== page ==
Hewitt Quadrangle

With its “gray and white, cubit, disciplined,” hard surfaces, this quad has been described as “basically paternal” and “the power center of the university”—standing in contrast to what some consider the more “embracing and maternal” space of Cross Campus, with its green and trees and warm brown stones. Although this plaza is visually dominated by memorials to the men who died in World War I, during the first year of coeducation, Claes Oldenburg’s ironic monumental sculpture, Lipstick (Ascending) on Caterpillar Tracks, took center stage here for a little under a year—from May 15, 1969 through March of 1970. Today, we must imagine the Lipstick rising just to the left of Woodbridge Hall—or failing to rise, as the case may be.

One account describes the event:
Shortly after noon, a ragtag group entered the campus with a small caravan of trucks and trailers and unloaded the 24-foot, 3500 pound sculpture of a lipstick standing vertically on a tank chassis. As a crowd of students assembled, members of the [Colossal Keepsake] Corporation—[the donors]—struggled to inflate the phallic form of the Lipstick’s orange vinyl tip, but the balloon that filled it was small and leaky, and the shriveled tube slumped over the sculpture’s vertical aluminum column. A week later, the flattened tip was replaced with a sturdy aluminum replica, and the monument remained in the courtyard for the next ten months, where it was intended to serve as a podium for the leaders of future protests.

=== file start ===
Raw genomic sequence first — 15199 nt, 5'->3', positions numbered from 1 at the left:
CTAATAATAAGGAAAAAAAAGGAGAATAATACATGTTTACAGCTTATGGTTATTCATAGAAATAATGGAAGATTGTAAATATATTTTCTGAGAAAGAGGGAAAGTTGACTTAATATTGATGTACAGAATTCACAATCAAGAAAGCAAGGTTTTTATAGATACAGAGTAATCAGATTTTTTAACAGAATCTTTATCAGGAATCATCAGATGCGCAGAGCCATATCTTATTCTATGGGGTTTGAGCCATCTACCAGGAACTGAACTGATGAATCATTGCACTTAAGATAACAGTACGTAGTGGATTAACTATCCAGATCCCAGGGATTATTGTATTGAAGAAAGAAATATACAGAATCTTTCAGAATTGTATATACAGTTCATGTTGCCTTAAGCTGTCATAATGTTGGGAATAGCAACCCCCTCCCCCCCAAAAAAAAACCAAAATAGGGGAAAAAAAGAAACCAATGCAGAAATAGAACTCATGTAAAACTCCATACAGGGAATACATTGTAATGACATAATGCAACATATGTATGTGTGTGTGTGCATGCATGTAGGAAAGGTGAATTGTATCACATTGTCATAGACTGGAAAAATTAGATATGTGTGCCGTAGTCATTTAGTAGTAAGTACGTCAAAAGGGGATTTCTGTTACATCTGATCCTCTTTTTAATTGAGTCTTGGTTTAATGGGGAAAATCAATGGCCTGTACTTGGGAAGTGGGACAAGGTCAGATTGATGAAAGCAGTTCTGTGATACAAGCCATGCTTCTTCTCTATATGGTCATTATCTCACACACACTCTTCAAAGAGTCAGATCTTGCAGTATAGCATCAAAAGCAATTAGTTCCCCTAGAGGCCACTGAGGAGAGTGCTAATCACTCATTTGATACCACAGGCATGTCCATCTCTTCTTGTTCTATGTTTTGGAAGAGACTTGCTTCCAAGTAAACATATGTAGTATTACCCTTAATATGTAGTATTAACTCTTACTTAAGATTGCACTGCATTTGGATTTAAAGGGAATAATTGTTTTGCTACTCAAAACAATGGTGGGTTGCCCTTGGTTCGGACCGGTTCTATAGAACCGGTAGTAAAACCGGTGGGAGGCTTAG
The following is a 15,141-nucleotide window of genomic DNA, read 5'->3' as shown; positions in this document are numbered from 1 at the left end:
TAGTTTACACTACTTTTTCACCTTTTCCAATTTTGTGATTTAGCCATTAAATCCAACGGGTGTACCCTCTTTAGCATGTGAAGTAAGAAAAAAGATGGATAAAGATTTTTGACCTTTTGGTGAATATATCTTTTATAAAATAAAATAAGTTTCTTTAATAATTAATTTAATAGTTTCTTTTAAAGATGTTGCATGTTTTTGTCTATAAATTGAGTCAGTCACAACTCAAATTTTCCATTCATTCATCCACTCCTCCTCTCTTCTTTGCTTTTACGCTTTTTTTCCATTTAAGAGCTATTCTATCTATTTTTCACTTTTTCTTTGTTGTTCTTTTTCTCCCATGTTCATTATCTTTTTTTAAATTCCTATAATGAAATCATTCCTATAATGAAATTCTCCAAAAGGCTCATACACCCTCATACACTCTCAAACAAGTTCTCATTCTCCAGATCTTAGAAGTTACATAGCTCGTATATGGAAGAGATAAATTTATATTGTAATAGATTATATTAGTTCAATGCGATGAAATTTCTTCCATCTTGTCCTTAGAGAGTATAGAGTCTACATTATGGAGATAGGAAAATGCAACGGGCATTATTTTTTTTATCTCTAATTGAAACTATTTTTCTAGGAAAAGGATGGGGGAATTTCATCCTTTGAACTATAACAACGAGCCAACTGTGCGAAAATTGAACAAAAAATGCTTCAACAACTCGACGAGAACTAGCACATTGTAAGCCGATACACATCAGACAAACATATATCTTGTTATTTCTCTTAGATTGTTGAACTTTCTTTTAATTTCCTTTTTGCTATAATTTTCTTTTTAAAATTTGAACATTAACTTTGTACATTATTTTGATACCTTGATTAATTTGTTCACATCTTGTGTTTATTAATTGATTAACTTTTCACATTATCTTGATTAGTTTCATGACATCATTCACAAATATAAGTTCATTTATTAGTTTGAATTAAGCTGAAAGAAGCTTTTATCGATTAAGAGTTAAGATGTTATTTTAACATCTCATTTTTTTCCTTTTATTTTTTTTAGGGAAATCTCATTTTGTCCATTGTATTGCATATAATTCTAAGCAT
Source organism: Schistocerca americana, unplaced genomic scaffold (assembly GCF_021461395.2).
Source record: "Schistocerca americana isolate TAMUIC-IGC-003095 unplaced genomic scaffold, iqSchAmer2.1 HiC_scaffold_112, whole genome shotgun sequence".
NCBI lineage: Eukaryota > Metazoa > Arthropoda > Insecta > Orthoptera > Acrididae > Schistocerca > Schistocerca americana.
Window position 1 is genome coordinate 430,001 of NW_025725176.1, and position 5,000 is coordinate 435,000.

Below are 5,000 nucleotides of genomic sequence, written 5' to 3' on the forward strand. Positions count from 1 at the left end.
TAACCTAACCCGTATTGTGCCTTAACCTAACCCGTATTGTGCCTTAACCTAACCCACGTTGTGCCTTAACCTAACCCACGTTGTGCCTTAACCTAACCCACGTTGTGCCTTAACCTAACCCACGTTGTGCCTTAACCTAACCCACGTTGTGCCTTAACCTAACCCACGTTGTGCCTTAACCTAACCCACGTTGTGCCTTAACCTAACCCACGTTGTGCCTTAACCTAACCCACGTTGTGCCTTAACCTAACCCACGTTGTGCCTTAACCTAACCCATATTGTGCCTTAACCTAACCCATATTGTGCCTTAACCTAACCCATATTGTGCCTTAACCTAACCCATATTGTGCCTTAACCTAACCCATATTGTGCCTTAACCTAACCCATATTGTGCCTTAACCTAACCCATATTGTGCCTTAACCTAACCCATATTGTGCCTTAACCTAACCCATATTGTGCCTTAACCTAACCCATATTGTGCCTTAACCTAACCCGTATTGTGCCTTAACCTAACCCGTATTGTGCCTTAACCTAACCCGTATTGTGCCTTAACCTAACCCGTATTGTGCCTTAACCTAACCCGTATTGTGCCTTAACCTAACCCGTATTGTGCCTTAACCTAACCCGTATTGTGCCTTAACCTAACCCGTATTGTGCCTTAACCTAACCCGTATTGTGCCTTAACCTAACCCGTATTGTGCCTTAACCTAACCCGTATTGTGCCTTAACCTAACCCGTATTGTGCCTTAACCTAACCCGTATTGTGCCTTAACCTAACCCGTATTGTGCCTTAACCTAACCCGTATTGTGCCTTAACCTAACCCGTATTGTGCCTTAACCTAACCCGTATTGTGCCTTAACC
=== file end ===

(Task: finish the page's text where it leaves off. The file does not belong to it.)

Before a Women’s Table or Women’s Center existed on campus,Lipstick (Ascending) on Caterpillar Tracks greeted the first female undergraduates in their first months at Yale. Although this “bisexual” sculpture was intended to serve as a podium for anti-war protests, after one too many spray paintings, Oldenburg himself had it removed. Today, the sculpture stands in the courtyard of Morse College. You can usually see it if you stand in front of Payne Whitney Gymnasium and look across the street towards Morse and Stiles. Behind the dumpsters stands a wrought-iron fence and behind that fence, the Lipstick can be seen stretching up beside Morse.

Here, in the first photograph, Oldenburg stands next to his sculpture. In the second, the Corporation and Officers of the University march past in procession for the 1969 Freshman Address. In the third, students rally while one woman posts a sign which pictures the female symbol with a fist in the center and reads: Liberté / Egalité / Sororité.